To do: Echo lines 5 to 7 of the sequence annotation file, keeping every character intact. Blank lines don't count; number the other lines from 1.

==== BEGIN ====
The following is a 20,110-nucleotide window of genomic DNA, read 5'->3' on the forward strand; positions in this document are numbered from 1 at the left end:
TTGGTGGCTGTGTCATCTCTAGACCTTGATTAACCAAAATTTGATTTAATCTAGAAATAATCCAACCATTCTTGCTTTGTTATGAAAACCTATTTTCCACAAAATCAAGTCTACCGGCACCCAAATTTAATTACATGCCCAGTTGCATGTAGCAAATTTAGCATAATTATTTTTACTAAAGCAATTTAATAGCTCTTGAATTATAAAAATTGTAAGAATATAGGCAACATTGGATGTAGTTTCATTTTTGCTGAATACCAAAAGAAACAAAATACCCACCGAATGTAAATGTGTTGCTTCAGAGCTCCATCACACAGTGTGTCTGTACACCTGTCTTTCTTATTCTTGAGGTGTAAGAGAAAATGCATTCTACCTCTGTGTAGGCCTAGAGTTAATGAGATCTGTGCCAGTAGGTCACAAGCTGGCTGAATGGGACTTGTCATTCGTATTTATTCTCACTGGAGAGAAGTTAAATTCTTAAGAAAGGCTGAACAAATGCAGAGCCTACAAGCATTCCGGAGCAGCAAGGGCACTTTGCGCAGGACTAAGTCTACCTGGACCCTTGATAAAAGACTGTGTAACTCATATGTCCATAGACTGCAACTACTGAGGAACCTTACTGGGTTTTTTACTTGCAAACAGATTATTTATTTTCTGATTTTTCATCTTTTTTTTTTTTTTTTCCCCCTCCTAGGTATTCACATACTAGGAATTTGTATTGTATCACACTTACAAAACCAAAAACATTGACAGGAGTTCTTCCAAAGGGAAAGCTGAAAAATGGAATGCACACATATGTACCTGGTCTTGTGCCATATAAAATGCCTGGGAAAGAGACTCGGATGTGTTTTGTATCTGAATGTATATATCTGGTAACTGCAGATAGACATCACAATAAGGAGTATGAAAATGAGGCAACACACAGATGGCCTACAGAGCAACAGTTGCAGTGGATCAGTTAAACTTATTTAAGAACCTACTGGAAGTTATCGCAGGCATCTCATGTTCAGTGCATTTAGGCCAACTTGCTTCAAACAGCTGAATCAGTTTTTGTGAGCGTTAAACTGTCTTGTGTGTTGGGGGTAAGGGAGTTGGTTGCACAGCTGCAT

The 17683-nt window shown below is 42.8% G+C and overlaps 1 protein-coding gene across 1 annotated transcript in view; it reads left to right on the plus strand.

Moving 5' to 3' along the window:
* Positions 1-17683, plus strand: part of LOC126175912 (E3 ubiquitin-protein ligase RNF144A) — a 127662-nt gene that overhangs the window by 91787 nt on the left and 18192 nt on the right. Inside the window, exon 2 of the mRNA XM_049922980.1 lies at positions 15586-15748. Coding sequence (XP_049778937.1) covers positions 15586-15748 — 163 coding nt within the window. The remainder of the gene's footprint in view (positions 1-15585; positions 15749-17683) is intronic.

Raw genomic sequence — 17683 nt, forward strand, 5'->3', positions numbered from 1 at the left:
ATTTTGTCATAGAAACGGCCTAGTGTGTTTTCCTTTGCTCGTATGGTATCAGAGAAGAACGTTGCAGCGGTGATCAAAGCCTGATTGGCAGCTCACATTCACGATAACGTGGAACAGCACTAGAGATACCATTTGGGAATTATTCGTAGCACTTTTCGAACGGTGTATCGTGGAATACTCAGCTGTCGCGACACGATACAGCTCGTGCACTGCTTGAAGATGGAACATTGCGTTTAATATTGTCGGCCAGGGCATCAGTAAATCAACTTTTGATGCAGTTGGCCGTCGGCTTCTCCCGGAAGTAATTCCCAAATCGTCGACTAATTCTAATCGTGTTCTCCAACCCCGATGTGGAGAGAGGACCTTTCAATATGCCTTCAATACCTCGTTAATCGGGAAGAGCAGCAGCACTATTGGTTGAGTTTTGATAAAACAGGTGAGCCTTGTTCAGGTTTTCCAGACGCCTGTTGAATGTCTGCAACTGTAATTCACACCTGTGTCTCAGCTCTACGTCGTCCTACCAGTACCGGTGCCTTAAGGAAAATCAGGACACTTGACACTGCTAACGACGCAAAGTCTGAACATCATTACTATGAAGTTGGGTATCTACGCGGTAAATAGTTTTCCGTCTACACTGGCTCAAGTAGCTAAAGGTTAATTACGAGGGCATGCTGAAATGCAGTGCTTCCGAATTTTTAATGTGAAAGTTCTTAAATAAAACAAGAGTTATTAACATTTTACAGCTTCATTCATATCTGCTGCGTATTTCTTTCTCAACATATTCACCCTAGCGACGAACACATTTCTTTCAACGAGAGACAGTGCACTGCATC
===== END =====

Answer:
* Positions 1-17683, plus strand: part of LOC126175912 (E3 ubiquitin-protein ligase RNF144A) — a 127662-nt gene that overhangs the window by 91787 nt on the left and 18192 nt on the right. Inside the window, exon 2 of the mRNA XM_049922980.1 lies at positions 15586-15748. Coding sequence (XP_049778937.1) covers positions 15586-15748 — 163 coding nt within the window. The remainder of the gene's footprint in view (positions 1-15585; positions 15749-17683) is intronic.

Raw genomic sequence — 17683 nt, forward strand, 5'->3', positions numbered from 1 at the left:
ATTTTGTCATAGAAACGGCCTAGTGTGTTTTCCTTTGCTCGTATGGTATCAGAGAAGAACGTTGCAGCGGTGATCAAAGCCTGATTGGCAGCTCACATTCACGATAACGTGGAACAGCACTAGAGATACCATTTGGGAATTATTCGTAGCACTTTTCGAACGGTGTATCGTGGAATACTCAGCTGTCGCGACACGATACAGCTCGTGCACTGCTTGAAGATGGAACATTGCGTTTAATATTGTCGGCCAGGGCATCAGTAAATCAACTTTTGATGCAGTTGGCCGTCGGCTTCTCCCGGAAGTAATTCCCAAATCGTCGACTAATTCTAATCGTGTTCTCCAACCCCGATGTGGAGAGAGGACCTTTCAATATGCCTTCAATACCTCGTTAATCGGGAAGAGCAGCAGCACTATTGGTTGAGTTTTGATAAAACAGGTGAGCCTTGTTCAGGTTTTCCAGACGCCTGTTGAATGTCTGCAACTGTAATTCACACCTGTGTCTCAGCTCTACGTCGTCCTACCAGTACCGGTGCCTTAAGGAAAATCAGGACACTTGACACTGCTAACGACGCAAAGTCTGAACATCATTACTATGAAGTTGGGTATCTACGCGGTAAATAGTTTTCCGTCTACACTGGCTCAAGTAGCTAAAGGTTAATTACGAGGGCATGCTGAAATGCAGTGCTTCCGAATTTTTAATGTGAAAGTTCTTAAATAAAACAAGAGTTATTAACATTTTACAGCTTCATTCATATCTGCTGCGTATTTCTTTCTCAACATATTCACCCTAGCGACGAACACATTTCTTTCAACGAGAGACAGTGCACTGCATC